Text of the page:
Sayings Referring to Clothing

Many of your ancestors used words or phrases related to their clothing. It is interesting to recall these terms and what they meant. It would be good to include a few in your family history.

There is the phrase ‘fancy pants‘. This started as an advertisement from Maine in the 1840s that referred to “fancy” pants made from cashmere. This fabric was a very fine product made from merino wool imported from Spain. It was very fancy. Decades later the phrase referred to someone who acts uppity or too formal for the occasion.

In the Roaring Twenties, fashionable women were often referred to as “cats’. It was a great compliment. Even more so was anything the fashionable woman wore. The clothing would be referred to as the ‘cat’s pajamas‘. Another similar phrase was “Bee’s knees”.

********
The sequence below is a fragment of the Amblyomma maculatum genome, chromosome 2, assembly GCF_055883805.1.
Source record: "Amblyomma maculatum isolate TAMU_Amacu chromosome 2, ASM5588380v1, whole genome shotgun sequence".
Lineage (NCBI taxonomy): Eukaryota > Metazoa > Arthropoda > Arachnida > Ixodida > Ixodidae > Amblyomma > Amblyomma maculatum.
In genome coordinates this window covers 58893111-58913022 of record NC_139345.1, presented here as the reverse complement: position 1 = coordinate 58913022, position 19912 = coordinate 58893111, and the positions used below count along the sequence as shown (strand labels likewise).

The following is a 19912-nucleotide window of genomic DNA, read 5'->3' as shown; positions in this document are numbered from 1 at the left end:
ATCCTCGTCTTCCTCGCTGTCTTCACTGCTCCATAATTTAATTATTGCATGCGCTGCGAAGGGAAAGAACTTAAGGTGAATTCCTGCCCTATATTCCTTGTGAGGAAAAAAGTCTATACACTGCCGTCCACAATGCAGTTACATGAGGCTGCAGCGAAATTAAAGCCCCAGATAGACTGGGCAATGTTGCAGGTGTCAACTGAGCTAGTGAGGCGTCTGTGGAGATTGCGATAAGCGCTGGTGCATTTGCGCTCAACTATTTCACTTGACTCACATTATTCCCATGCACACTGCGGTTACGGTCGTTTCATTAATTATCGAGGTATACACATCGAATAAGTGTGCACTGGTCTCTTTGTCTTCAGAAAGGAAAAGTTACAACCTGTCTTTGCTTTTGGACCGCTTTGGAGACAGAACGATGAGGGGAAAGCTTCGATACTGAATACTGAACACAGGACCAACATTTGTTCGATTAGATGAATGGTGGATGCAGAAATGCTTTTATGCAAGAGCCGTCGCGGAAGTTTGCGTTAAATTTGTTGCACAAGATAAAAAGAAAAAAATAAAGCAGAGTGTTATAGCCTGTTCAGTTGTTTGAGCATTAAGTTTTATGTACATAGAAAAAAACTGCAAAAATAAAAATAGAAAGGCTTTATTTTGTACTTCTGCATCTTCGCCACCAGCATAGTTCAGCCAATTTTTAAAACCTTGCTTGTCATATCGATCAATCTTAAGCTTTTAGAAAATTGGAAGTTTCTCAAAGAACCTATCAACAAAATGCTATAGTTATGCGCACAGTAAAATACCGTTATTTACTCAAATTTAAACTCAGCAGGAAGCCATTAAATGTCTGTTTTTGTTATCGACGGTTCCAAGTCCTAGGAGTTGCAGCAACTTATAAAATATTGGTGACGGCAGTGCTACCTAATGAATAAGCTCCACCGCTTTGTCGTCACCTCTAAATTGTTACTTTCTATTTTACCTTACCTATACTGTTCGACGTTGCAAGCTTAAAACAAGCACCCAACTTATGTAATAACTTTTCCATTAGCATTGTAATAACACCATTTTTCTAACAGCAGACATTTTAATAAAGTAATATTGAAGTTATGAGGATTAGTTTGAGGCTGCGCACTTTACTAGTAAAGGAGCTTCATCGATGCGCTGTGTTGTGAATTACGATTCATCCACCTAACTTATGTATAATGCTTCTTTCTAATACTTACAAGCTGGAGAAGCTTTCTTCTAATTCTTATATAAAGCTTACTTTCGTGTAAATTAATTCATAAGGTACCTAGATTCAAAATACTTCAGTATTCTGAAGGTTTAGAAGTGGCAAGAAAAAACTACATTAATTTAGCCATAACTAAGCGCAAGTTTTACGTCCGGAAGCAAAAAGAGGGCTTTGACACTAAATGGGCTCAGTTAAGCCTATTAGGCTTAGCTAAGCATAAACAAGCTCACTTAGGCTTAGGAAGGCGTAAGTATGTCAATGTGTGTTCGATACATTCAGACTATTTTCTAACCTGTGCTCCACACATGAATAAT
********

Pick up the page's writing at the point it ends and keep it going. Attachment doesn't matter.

During the turn of the 20th century and decades later, the phrase “All Gussied Up” was popular. It meant putting on more adornments or finery that was really needed.

Males have loved to have their shoes shined. If they needed some cleaning and the fellow didn’t have the right materials, he would use his human saliva, which had the right enzymes and binding properties to clean well. Those in the military many times used his hasty method to clean shoes. This was known as a “Spit Shine”. Today it can mean a very high gloss shoe from patent leather.

The phrase “Putting on Airs” goes back to France in the 1500s. The term ‘airs’ referred to clothing. Later when many merchants had made money they dressed in finer fabrics such as brocades, silks and laces, which had normally only been worn by those with titles and estates. So the phrase ‘putting on airs’ says you dressed above your class or social standing.

Then the phrase “Dressed to the Nines” referred to the necessary requirement in Europe of 9 yards of fabric to make a man’s 3-piece suit. It later became known for someone dressing up and sparing no expense.

Photo: Spit Shining your boots.

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